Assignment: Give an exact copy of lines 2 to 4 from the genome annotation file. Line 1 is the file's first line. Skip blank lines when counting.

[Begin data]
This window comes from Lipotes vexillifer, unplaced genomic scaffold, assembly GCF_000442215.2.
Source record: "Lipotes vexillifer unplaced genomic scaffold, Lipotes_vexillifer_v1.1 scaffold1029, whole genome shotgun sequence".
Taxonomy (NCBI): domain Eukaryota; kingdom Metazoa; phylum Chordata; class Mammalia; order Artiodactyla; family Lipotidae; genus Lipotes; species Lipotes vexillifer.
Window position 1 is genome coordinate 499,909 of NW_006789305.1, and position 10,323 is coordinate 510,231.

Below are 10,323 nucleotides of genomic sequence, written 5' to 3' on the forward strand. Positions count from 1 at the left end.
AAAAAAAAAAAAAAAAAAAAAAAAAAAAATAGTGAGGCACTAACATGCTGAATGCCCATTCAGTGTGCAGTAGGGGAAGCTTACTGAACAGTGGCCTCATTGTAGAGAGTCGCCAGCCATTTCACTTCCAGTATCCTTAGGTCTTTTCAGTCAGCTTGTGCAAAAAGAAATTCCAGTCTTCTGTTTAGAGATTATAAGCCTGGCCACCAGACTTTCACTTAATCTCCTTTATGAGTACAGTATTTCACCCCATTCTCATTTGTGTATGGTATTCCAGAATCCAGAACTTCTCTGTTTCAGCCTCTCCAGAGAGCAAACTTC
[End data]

Source record: "Lipotes vexillifer unplaced genomic scaffold, Lipotes_vexillifer_v1.1 scaffold1029, whole genome shotgun sequence".
Taxonomy (NCBI): domain Eukaryota; kingdom Metazoa; phylum Chordata; class Mammalia; order Artiodactyla; family Lipotidae; genus Lipotes; species Lipotes vexillifer.
Window position 1 is genome coordinate 499,909 of NW_006789305.1, and position 10,323 is coordinate 510,231.